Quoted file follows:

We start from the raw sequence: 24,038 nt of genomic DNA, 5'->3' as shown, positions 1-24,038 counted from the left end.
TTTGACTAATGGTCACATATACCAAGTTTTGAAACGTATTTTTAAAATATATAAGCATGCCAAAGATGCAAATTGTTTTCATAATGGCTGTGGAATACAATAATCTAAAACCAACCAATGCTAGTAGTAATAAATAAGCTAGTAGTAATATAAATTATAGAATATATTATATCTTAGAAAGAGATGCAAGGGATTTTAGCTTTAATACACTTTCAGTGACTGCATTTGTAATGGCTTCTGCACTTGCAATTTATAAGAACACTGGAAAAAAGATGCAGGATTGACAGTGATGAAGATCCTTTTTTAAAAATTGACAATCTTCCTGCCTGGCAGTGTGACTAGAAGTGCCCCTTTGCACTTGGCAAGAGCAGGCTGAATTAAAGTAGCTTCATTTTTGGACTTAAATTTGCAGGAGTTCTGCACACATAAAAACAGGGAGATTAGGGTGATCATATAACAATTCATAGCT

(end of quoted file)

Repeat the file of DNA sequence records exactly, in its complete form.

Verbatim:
We start from the raw sequence: 24,038 nt of genomic DNA, 5'->3' as shown, positions 1-24,038 counted from the left end.
TTTGACTAATGGTCACATATACCAAGTTTTGAAACGTATTTTTAAAATATATAAGCATGCCAAAGATGCAAATTGTTTTCATAATGGCTGTGGAATACAATAATCTAAAACCAACCAATGCTAGTAGTAATAAATAAGCTAGTAGTAATATAAATTATAGAATATATTATATCTTAGAAAGAGATGCAAGGGATTTTAGCTTTAATACACTTTCAGTGACTGCATTTGTAATGGCTTCTGCACTTGCAATTTATAAGAACACTGGAAAAAAGATGCAGGATTGACAGTGATGAAGATCCTTTTTTAAAAATTGACAATCTTCCTGCCTGGCAGTGTGACTAGAAGTGCCCCTTTGCACTTGGCAAGAGCAGGCTGAATTAAAGTAGCTTCATTTTTGGACTTAAATTTGCAGGAGTTCTGCACACATAAAAACAGGGAGATTAGGGTGATCATATAACAATTCATAGCT